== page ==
"It was a plane specialized for electronic war, and it was carrying out electronic war operations," he added.

In case you're wondering, an RC-12 looks like this:

By: Brant

Afghan War as Political Football in the UK

The election is causing all sorts of angst about the mission in Afghanistan between the candidates.

Defence Secretary Bob Ainsworth accused the Conservatives on Monday of undermining public support for forces in Afghanistan by making false accusations that troops are not properly equipped.

With the Labour party behind in opinion polls 10 days before an election, Ainsworth also attacked the Liberal Democrats, saying their plans for updating Britain's nuclear-armed submarine fleet were disingenuous.

The Conservatives and Lib Dems have repeatedly accused Prime Minister Gordon Brown of failing to give Britain's 9,500 troops in Afghanistan enough helicopters and armoured vehicles to protect them from lethal roadside bombs.

"I've found it disappointing that the Conservatives have gone beyond the legitimate activity of an opposition of criticising the government's record on providing equipment," Ainsworth said in a lecture at the Royal United Services Institute, a defence think-tank.

"They have misled the public about equipment improvements on a number of occasions. They would have the public believe that our troops are not properly resourced.

"In doing so they are both painting a false picture and they are also undermining public support for the mission," he said.

To be fair, it's not like complaints about the kit just appeared on the campaign trail. They've been going on for 5 years now.

By: Brant

Latest Theory on SKorean Ship Sunk "by Norks"

No, we didn't make up this headline... It actually appeared in a British newspaper. And not one of those newspapers... an actual reputable one.

South Korean ship sunk by crack squad of 'human torpedoes'
A South Korean warship was destroyed by an elite North Korean suicide squad of 'human torpedoes' on the express orders of the regime's leader, Kim Jong-il, according to military intelligence reports.

h/t - Danger Room

By: Brant

Noriega out of US jail; extradited to France

The former Panamanian strongman and CIA informant is now facing jail time in France, where he was convicted in absentia a few years ago.

Former Panamanian dictator Manuel Noriega arrived in Paris from the United States on Tuesday after being extradited to France, where he has been convicted on money laundering charges.

Noriega, 76, a former army general, arrived at Charles de Gaulle airport shortly before 8.a.m. local time (2 a.m. ET) after being taken from his jail cell and put on board an Air France flight from Miami.

The one-time CIA informant was convicted in absentia in France of laundering cocaine profits through French banks and using the money to buy three luxury apartments. However, he can seek a new trial in France.

Noriega was captured in Panama in January 1990, two weeks after U.S. troops invaded the country in the largest American military intervention at the time since the Vietnam War.

By: Brant

BUB: Quick Look At US Military News

The DoD announced today that they are sending 116 CAV to Iraq... this Fall?!

The Department of Defense announced today a replacement unit mobilized to deploy as part of the force rotation in support of Operation New Dawn. Approximately 2,700 soldiers from the 116th Cavalry Brigade Combat Team headquartered in Boise, Idaho, with elements in Montana and Oregon, will deploy in the fall of 2010.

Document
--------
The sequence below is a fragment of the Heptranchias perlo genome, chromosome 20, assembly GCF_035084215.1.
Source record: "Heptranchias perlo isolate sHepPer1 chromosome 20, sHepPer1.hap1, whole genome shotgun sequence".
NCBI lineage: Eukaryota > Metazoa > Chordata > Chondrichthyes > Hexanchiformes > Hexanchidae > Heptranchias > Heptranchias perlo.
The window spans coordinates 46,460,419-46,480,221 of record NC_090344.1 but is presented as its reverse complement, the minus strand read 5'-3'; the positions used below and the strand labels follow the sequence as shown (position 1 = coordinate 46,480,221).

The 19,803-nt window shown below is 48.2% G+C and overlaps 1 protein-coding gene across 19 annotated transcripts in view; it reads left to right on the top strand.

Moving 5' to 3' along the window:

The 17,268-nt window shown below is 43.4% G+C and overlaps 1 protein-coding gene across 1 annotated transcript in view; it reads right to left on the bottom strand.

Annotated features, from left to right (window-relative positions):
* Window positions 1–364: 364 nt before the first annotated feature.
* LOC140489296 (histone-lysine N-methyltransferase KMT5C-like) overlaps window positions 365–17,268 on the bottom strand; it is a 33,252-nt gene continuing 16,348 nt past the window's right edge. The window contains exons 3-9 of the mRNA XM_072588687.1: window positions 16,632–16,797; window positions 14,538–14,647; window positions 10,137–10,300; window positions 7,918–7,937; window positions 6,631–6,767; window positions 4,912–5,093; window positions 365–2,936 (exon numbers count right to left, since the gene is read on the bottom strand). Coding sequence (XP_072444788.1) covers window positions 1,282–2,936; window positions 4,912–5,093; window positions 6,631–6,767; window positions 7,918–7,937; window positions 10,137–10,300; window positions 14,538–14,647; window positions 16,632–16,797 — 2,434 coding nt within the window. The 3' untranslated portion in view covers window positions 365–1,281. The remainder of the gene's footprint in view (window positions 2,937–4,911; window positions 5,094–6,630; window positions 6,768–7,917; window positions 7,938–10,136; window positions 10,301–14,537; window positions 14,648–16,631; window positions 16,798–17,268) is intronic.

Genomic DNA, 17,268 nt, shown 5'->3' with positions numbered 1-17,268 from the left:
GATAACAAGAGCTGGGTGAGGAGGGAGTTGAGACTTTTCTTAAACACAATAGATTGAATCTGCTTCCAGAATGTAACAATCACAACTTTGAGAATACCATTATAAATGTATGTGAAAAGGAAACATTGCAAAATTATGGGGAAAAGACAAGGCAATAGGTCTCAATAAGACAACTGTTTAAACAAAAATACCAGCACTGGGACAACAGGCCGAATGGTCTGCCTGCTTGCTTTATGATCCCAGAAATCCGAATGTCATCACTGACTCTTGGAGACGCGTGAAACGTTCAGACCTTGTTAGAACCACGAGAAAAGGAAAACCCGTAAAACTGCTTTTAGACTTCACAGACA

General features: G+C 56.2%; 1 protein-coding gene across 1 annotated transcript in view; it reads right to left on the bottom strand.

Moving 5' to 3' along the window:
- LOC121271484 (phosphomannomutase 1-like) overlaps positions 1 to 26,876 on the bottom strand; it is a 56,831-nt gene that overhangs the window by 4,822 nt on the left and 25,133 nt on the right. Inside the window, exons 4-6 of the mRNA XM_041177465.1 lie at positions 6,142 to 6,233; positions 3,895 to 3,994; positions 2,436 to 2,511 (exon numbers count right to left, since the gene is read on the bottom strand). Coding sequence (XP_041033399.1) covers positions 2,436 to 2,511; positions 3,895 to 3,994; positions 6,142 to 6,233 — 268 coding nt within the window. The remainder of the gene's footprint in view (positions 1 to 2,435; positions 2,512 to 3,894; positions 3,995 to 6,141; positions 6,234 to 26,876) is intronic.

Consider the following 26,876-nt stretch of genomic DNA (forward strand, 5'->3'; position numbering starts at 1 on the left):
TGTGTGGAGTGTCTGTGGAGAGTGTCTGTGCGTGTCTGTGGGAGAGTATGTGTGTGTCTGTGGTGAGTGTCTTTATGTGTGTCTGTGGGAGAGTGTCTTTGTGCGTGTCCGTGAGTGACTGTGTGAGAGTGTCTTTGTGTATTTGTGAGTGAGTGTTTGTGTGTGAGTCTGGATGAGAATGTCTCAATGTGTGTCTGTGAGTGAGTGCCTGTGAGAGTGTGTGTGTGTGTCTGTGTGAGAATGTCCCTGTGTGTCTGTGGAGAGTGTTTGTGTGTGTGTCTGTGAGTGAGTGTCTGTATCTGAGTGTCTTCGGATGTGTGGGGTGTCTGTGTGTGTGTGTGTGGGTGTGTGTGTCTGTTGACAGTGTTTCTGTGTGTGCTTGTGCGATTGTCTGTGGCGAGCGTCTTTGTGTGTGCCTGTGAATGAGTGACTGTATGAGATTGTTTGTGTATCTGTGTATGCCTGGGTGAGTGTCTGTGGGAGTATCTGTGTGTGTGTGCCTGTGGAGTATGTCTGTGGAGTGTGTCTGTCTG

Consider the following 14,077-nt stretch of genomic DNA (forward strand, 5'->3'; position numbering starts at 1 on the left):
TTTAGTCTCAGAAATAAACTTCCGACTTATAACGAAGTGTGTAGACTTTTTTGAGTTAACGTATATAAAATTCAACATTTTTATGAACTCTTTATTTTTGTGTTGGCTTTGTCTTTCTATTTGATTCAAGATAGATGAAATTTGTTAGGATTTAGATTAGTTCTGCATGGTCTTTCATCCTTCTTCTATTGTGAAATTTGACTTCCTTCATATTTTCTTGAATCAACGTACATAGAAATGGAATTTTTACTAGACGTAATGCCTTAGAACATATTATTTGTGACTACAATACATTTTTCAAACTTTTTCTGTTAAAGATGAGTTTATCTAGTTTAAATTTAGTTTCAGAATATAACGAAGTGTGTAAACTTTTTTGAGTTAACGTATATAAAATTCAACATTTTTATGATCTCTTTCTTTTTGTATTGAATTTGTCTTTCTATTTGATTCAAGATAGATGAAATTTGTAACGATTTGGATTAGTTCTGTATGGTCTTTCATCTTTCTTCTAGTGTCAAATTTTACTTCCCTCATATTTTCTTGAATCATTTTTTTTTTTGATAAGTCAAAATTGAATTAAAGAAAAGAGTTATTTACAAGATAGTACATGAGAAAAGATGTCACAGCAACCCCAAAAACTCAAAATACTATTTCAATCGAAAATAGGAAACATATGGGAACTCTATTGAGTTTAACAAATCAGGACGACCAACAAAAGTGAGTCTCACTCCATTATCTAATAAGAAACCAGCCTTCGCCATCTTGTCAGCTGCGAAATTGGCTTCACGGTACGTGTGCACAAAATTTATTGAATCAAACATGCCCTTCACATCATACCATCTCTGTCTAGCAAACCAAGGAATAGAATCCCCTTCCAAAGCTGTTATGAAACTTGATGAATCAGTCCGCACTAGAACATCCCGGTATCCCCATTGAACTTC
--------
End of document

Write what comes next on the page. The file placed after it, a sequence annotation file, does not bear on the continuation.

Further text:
Now pre-mob training normally takes a year, so this is pretty quick on the trigger. It'll be interesting to see how this train-up goes, and the impact it has on families.

With concerns about over-medication of US troops returning from the war, the VA and the Army are looking into non-chemical ways to help soldiers cope.

The US Army's surgeon general on Monday expressed concern about "over-medication" of soldiers returning from combat, saying the military is closely tracking how drugs are prescribed to troops.
The top medical officer in the army, Lieutenant General Eric Schoomaker, said the increasing use of prescription drugs for soldiers recovering from combat duty in Iraq or Afghanistan reflected a wider trend in the country to treat pain primarily through medication.
But he told reporters: "I can tell you that we are concerned about over-medication."
The general said that "we're very concerned about the panoply of drugs that are being used and the numbers of drugs that are being used."
"We are monitoring it very, very closely," he said.
Prescription orders for psychiatric and pain medicines for troops have increased dramatically since 2001, according to a Military Times report in March, with one in six service members on some form of psychiatric drug.
About 15 percent of soldiers said they had abused prescription drugs in the past month, according to a Pentagon survey carried out in 2008 and released in December.
Lawmakers have urged the military to examine a possible link between a rise in suicides among troops and the use and abuse of prescription drugs.
Schoomaker said he had led a review looking at prescription drugs and his task force had promoted alternatives to pain killers, including "yoga, meditation, acupuncture, movement therapy, lots of other ways of approaching pain management."

If anyone out there has been successful at dealing with pain/PTSD/etc through any combination of yoga, meditation, acupuncture, movement therapy, or any other non-chemical means, please share...

Northrup Grumman can't wait to become part of the problem, and is moving their HQ the DC bubble. Yay.